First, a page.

His phone rang. It was Jason.
“Where are you, gayboy?”
“I’m having brekker. And you?”
“Keith’s just finding a parking place and then we’re going to come and sit with you. What’s happening with Cody?”
“They’re operating now.”
Jason was silent for a moment, and then he said, awkwardly, and tenderly, “He’ll be OK, Lou.”
When Luigi didn’t answer, Jason said, “We’ll see you in a few minutes, my dear.” He disconnected.
Luigi felt a little better. It wasn’t logical, because after all, what did Jason know about Cody’s state of health? But—he wasn’t alone. He had friends. People who loved him. People who cared. People who stood by him. People who would share his burden, whatever it was—the death of Cody or his becoming angry and depressed and withdrawn. And suddenly the immense weight that was dragging him to the floor was not so heavy, and the numb greyness in his heart began to lift. His friends were on their way.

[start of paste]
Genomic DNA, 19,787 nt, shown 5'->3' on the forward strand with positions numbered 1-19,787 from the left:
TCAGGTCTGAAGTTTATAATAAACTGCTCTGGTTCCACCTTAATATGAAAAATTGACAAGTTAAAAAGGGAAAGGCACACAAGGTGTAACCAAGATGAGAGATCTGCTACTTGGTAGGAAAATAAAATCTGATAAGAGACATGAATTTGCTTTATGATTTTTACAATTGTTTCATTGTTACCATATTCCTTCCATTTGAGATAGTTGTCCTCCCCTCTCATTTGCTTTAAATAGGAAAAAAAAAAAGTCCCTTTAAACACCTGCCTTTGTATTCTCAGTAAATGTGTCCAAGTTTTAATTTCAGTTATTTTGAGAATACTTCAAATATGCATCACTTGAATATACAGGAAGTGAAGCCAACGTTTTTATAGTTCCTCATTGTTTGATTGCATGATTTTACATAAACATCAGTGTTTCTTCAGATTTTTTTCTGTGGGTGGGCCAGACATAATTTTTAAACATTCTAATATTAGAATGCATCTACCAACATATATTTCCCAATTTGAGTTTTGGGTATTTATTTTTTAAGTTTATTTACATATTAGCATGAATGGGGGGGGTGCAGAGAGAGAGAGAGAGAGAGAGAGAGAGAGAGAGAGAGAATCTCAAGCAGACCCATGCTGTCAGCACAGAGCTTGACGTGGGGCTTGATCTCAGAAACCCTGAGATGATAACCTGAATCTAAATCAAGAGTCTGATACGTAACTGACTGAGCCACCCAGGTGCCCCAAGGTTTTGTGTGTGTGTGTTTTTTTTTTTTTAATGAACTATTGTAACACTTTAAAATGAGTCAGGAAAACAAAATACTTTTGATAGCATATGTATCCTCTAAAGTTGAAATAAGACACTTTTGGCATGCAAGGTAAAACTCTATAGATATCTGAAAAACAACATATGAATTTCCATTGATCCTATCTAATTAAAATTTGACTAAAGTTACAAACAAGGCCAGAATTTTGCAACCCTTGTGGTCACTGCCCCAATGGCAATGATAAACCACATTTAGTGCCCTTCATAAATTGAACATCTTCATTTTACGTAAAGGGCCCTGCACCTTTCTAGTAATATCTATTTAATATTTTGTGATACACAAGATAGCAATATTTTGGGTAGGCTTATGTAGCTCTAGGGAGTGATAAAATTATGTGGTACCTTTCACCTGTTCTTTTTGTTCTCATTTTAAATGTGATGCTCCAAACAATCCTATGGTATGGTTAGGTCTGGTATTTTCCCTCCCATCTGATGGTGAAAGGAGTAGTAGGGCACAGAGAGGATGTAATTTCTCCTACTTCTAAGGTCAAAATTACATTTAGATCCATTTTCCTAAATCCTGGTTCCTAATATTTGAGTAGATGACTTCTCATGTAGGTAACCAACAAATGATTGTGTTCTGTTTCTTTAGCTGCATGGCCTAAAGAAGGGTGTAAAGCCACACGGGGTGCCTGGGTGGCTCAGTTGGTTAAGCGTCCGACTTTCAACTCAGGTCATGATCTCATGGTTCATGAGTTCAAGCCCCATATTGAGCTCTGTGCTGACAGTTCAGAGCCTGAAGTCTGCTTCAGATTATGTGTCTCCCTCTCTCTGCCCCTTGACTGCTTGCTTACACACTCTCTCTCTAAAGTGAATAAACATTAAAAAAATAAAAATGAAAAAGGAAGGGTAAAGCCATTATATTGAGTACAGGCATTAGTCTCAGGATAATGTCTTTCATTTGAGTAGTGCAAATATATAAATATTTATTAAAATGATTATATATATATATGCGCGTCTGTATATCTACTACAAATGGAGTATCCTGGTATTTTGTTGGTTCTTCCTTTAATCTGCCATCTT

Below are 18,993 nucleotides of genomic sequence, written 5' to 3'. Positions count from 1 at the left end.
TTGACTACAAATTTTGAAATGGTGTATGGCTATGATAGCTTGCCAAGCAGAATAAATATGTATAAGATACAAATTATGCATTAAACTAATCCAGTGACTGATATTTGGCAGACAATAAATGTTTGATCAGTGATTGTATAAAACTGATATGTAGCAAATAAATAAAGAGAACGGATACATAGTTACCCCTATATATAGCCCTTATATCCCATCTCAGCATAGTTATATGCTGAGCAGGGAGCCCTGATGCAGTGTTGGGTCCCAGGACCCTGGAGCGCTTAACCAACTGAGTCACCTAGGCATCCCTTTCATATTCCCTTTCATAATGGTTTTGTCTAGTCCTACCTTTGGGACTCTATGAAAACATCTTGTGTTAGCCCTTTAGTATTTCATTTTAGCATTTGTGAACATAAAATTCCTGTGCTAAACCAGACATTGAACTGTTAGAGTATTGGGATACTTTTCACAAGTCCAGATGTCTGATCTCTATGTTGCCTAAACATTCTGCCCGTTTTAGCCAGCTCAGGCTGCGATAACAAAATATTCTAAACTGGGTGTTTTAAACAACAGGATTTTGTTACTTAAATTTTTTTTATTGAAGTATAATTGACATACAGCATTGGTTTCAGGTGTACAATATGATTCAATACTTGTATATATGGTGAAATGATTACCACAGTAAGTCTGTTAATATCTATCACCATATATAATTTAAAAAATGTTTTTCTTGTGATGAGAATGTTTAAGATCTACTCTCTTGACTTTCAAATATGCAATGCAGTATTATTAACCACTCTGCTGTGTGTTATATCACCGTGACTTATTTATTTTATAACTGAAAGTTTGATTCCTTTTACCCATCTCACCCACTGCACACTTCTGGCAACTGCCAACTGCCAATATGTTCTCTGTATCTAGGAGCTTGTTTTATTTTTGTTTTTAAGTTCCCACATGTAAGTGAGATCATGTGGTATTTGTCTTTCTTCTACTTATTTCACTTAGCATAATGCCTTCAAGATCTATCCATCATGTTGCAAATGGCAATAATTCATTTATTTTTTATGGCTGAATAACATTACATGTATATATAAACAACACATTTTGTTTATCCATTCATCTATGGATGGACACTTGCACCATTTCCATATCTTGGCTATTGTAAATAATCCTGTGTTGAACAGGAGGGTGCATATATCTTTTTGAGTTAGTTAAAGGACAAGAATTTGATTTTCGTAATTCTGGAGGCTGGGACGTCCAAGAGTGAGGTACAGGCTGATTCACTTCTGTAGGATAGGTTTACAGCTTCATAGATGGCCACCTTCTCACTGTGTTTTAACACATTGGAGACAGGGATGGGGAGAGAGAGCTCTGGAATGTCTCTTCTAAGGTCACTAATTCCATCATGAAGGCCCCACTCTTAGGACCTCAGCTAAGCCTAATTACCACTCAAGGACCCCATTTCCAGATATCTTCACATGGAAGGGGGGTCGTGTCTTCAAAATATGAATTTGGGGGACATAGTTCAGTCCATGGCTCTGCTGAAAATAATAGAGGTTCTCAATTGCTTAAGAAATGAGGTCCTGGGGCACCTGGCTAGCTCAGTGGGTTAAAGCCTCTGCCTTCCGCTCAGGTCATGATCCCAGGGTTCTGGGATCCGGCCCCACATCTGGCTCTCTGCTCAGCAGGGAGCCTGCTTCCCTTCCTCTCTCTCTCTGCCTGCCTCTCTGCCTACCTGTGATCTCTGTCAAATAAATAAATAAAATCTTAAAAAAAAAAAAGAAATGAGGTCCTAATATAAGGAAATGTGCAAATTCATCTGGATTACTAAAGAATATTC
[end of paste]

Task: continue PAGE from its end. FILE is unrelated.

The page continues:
He hadn’t really had friends before. Not true friends. At school, he’d been too queeny for the other guys to befriend him. His family—pah! His father had beaten him up, pretty seriously. After he’d left school, he’d had Richard, and Richard’s friends had become his acquaintances. And after Richard had died, he’d had pickups. Lots and lots of pickups. Until Cody. And then Jason. And impossibly, wonderfully, inexplicably, Jason—macho, manly, straight-acting Jason—had folded him into the arms of his love and affection, had made him part of his life. And had brought in Keith and Esmé and Eleanor Cumberledge and Lucasta Ellesmere (or whatever her real name was!) and had made him part of a family. Not a conventional family, no. But his own conventional family had rejected him, apart from his nonna. This was his new family. These were the people he knew he could rely on, who would be with him through thick and thin, who cared, who loved him for him, who didn’t give a flying fuck that he was a flaming gay with issues.
Tears pricked his eyes, and his smile was wry. But he felt better.